How to Track Links and Viewed Images?
There are two ways to track user activity in the system.
Redirected Links: This method involves creating special links that, when clicked, send information to Tracardi about the user and then redirect them to a specific page. The information is stored within the link itself.
Parameter Addition: The second method involves adding a parameter (e.g., __tr_pid) to an existing link. This parameter contains user information. On the destination page, a tracking script generated by the system sends an event to Tracardi.
Both methods are similar, but they differ in who sends the event to the system. In Redirected Links, Tracardi handles the event since the link is within the system. In the second method, the script located at the destination address is responsible for sending the event. Pros and Cons
The first method requires creating artificial links, which can be a bit cumbersome to manage when there are many of them.
The second method avoids this problem since it uses existing links and only requires appending a parameter, like a profile ID. However, the Tracardi system script must be present on the page.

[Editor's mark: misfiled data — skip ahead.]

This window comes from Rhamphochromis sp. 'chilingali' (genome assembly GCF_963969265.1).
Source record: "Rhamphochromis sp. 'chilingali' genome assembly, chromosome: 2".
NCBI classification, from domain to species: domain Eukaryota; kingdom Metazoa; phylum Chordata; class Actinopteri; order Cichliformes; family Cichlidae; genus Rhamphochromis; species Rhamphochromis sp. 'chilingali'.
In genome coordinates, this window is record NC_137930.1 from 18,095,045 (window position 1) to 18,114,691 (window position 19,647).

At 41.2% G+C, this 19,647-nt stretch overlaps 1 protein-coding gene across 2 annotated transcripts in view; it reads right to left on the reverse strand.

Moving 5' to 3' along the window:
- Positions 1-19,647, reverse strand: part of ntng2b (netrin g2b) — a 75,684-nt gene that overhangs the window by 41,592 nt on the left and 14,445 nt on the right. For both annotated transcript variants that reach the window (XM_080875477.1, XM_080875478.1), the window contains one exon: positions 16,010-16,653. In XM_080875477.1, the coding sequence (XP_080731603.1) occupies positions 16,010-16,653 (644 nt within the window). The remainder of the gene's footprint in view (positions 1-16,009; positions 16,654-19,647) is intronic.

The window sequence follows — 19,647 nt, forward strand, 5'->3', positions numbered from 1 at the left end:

These two techniques serve different purposes. The first one is useful for tracking if a client has viewed specific images. Since images cannot have a tracking script directly, the first method utilizes artificial links that redirect to the desired image. When the image is downloaded, Tracardi automatically sends an event. This is often used to track email openings (email tracking). If an email contains images and they are downloaded, it indicates that the user has seen the email.
The second technique is handy for checking if a user accessed our website from a specific email. By adding parameters with the user's ID or session to the URL, we can track this information.
Keep in mind that if a session number is provided, the event will be attached to the corresponding profile. If only a profile ID is given, a new session will be created for that profile. Read more about this method here
Both techniques have a wide range of applications, primarily tracking page transitions, image views, file downloads, and more.